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« #18066 : December 07, 2018, 12:27:53 AM »

Dec 4 : Where Eagles Dare 50
Dec 8 : Deer Hunter 40
Dec 10 : Superman 40

Saw GBU , Planes trains automobiles, Home Alone 1 & 2 and Superman '78 in cinema recently , all classics (HA was outdoor , a chilly experience.......hadnt seen #2 in cinema since '92)


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« #18067 : December 07, 2018, 02:34:36 AM »

Suspiria (2018): Dakota Johnson joins a female-only dance company in 70s Berlin, while an aging psychotherapist tries to find one of the troupe's girls, who was delusional and then disappeared. It has its moments (altho few and far between), and Tilda Swinton excels as the troupe's choreographer (as well as playing the (male!) psychotherapist, and another smaller part), but it really didn't need to be 2.30h long. Still need to see the original, shame on me. 6/10


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« #18068 : December 08, 2018, 03:51:54 AM »

Collateral (2004): Cabbie Jamie Foxx and contract killer Tom cruise around LA at night going over a list of targets. Decent-to-good thriller and some nice shots of LA by night by director Michael Mann... But too straight-forward and predictable, and lacking grittiness and 'noir-ness'. 7/10


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« #18069 : December 08, 2018, 06:46:37 AM »

"Draw !" very routine and predictable, Kirk Douglas and James Coburn.

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« #18070 : December 08, 2018, 12:42:31 PM »

Collateral (2004): Cabbie Jamie Foxx and contract killer Tom cruise around LA at night going over a list of targets. Decent-to-good thriller and some nice shots of LA by night by director Michael Mann... But too straight-forward and predictable, and lacking grittiness and 'noir-ness'. 7/10

Remove the final 30min and the film is suddenly much better.



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« #18071 : December 09, 2018, 12:04:24 PM »

Remove the final 30min and the film is suddenly much better.
Completely agree.

If things wrapped up better/quicker and was shot on film this is a masterpiece. I still love the movie though.



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« #18072 : December 10, 2018, 02:35:26 AM »

Completely agree.

If things wrapped up better/quicker and was shot on film this is a masterpiece. I still love the movie though.

Yeah, I like it a lot, but the way they tie up everything to the opening chick (and let it drag for too long) makes the film feel way more average Hollywood than it actually is.

White Fang (1991) 7/10
This was the first live action film I saw in theater. Pretty sure I've always wanted a dog because of that film. I hadn't seen it in decades though, and I have to say the first hour or so is quite amazing. The animals scenes are impressive, and the human ones come with a genuine adventure feel that I have extremely rarely witnessed on screen. The attention to detail in sets and costumes is breathtaking. Some images stayed with me since my first viewing (the golden staircase, the lake and coffin scene...). It's a shame the 3 bad guys are so cartoonish and the final shootout is not as well handled at all as other action sequences.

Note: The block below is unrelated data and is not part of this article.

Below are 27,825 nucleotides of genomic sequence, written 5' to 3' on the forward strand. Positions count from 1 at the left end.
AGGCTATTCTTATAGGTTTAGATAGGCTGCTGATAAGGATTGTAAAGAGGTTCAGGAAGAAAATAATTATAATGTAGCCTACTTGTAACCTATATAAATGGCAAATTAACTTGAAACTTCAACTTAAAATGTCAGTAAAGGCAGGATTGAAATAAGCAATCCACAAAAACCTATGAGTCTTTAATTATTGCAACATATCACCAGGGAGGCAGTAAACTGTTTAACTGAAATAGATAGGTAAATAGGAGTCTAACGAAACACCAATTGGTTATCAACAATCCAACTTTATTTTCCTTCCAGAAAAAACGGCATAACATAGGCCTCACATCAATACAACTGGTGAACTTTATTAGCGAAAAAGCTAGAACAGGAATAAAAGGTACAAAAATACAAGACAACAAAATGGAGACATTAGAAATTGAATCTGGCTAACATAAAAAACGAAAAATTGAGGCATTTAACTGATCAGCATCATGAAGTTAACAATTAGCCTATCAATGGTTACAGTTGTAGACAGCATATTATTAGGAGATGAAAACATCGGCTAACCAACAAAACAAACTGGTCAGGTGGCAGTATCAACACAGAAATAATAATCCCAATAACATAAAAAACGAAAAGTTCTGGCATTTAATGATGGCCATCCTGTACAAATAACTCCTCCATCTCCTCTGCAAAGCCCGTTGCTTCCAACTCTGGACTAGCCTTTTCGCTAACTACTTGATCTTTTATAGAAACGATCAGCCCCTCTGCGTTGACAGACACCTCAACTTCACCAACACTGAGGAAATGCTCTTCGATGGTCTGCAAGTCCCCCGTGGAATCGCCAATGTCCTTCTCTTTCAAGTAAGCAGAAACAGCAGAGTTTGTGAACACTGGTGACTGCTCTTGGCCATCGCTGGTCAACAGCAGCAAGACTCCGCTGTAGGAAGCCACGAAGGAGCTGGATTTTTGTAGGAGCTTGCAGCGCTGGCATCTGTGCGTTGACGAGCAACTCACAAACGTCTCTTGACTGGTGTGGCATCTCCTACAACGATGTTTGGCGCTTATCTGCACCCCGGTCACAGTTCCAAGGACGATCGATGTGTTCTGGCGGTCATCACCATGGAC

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« #18073 : December 11, 2018, 02:52:59 PM »

Makala (2018)  This film won the Critics Award at last year's Cannes Festival.  Its a French film by Emmanuel Gras and starring nonprofessional actors Kabwita Kasongo and Lydie Kasongo. Its a semi documentary based on the real life of the Congolese people.  The plot is simple.  Kabwita wants to build a better house for his family.  To acquire funds to do so he travels out into the forest and chops down a HUGE tree.  He then proceeds to turn the tree into charcoal in which he intends to sell 30 miles away at the nearest market.  Thats it. The film chronicles this process.

The dialogue of the film is in Swahili and I couldn't find any subtitles for the film even though its stated that its available in English.  Didn't matter.  The plot is soo simple and the story soo simple and compelling that I was able to view the film without knowing what was being said.  The cinematography is also gorgeous in this film.   I rank it a solid 8.5 out of 10....


« : December 11, 2018, 02:57:31 PM moorman »
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« #18074 : December 11, 2018, 03:35:21 PM »

Makala (2018)  This film won the Critics Award at last year's Cannes Festival.  Its a French film by Emmanuel Gras and starring nonprofessional actors Kabwita Kasongo and Lydie Kasongo. Its a semi documentary based on the real life of the Congolese people.  The plot is simple.  Kabwita wants to build a better house for his family.  To acquire funds to do so he travels out into the forest and chops down a HUGE tree.  He then proceeds to turn the tree into charcoal in which he intends to sell 30 miles away at the nearest market.  Thats it. The film chronicles this process.

The dialogue of the film is in Swahili and I couldn't find any subtitles for the film even though its stated that its available in English.  Didn't matter.  The plot is soo simple and the story soo simple and compelling that I was able to view the film without knowing what was being said.  The cinematography is also gorgeous in this film.   I rank it a solid 8.5 out of 10....



Thanks for the heads up.